China's domestic jet C919 gets ICBC's backing in marketing globally
ICBC Financial Leasing is to start promoting sales of the domestically built C919 airliner produced by Commercial Aircraft Corporation of China Ltd.
ICBC Financial Leasing Co, China's biggest financial leasing company, is to start promoting sales of the domestically built C919 airliner－the narrow-body aircraft being produced by Commercial Aircraft Corporation of China Ltd.
Made in China the C919 airliner produced by COMAC
The first prototype of the C919, to be used for test flights, was off the assembly line on Monday at COMAC's Shanghai factory.
ICBC Financial Leasing is so far the C919's biggest individual launching client, having placed 45 orders. But Cong Lin, its chairman, says it will be taking an active part in promoting the aircraft internationally, after the two sides signed a strategic agreement at the 2015 China Aviation Expo in Beijing in September.
Cong said some of its other foreign clients had expressed interest in placing orders for the C919, after Bangkok-based City Airways recently signed an option for 10 of the aircraft through ICBC Financial Leasing.
"The City Airways' orders show the international market is receptive to China-made aircraft," Cong said.
Jiang Bo, the head of aviation finance at ICBC Financial Leasing, said that with an established network of more than 40 overseas clients across six continents, the company has a strong advantage in promoting the C919 globally,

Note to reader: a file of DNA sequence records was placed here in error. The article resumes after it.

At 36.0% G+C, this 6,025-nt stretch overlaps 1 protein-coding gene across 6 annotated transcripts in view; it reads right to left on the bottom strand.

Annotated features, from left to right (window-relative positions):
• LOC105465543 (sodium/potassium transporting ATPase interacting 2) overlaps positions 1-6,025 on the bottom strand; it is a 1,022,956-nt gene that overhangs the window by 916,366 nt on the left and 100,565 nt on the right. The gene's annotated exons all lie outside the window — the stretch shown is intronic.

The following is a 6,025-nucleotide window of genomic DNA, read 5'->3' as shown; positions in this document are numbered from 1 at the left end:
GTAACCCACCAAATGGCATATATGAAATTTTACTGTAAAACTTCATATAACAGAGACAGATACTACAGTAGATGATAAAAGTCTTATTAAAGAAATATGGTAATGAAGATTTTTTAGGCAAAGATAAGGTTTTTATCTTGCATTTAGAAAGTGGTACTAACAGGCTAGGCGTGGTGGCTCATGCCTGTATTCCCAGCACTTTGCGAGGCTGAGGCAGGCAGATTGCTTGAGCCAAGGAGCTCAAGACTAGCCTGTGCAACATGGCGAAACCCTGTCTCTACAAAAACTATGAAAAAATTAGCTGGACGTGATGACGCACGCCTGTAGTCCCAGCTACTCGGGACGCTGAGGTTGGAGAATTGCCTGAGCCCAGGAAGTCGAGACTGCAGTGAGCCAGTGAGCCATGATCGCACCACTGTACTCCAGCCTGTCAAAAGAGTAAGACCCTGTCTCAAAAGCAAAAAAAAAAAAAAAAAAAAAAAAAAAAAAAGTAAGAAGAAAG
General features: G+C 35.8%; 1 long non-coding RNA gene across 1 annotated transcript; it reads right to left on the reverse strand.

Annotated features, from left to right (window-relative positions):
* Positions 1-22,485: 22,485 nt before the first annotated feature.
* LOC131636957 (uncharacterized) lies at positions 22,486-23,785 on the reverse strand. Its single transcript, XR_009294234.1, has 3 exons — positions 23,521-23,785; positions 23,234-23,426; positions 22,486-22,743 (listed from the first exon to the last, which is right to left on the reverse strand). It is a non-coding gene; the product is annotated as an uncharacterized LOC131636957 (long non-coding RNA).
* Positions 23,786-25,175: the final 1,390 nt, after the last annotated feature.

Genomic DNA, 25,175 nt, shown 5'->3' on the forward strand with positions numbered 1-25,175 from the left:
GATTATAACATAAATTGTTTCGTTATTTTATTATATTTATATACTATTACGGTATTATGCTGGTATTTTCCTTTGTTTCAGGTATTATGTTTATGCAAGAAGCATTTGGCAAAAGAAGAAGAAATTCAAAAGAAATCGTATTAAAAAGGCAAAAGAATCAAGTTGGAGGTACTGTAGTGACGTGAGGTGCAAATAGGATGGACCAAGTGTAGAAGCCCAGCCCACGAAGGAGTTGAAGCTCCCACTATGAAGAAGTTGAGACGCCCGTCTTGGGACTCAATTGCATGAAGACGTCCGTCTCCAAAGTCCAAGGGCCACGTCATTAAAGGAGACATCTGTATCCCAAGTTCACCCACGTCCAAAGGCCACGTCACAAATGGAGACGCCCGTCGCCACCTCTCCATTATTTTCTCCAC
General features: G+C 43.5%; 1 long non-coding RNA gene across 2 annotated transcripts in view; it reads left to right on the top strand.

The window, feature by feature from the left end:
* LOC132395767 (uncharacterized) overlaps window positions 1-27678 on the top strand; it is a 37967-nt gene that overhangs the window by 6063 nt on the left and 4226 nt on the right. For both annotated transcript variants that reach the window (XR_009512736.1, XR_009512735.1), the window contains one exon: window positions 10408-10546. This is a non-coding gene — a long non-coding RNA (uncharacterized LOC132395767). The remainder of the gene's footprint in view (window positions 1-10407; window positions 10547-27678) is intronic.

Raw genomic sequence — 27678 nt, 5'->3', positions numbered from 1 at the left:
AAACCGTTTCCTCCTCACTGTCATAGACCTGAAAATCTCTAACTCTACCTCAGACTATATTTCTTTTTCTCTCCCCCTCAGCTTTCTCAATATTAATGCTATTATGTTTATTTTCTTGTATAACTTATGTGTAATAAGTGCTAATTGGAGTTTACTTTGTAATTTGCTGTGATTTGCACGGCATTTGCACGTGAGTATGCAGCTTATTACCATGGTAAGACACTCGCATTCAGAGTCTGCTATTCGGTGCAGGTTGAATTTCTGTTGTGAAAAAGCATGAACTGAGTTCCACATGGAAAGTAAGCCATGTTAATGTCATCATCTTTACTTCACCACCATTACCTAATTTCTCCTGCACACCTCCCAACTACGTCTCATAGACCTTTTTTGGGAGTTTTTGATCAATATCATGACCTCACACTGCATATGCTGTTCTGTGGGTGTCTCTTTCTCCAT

"Our experience on the international market could prove invaluable for this and other China-made airplane manufacturers, in their efforts to expand globally," Jiang said.
The leasing company's international talents offer financial and consulting services to overseas clients in both Beijing and Dublin of Ireland, which is an important center for global aircraft leasing industry, Jiang said.
The company is also able and willing to provide financing solutions to other C919 clients, he said.
Initially, COMAC has focused on C919 sales at home and in the Asia-Pacific and Africa, but Jiang now expects that to expand quickly to other markets.
"We are including the promotion of the C919 within our own global marketing activities," he said, "but we are realistic that we have to be patient."
Jiang said the C919 could prove a hard-sell globally given that it is still only at the test-flight stage, with conceivably many months of testing ahead before the aircraft can start being built in numbers and delivered.
Industry insiders have confirmed that potential international clients have been hesitant, and suggested that COMAC has been slow too with its own global marketing.
Zhang Yugui, dean of the school of economics and finance at Shanghai International Studies University, said: "It has focused for years on manufacturing, but a solid marketing and service infrastructure is yet to be put in place."
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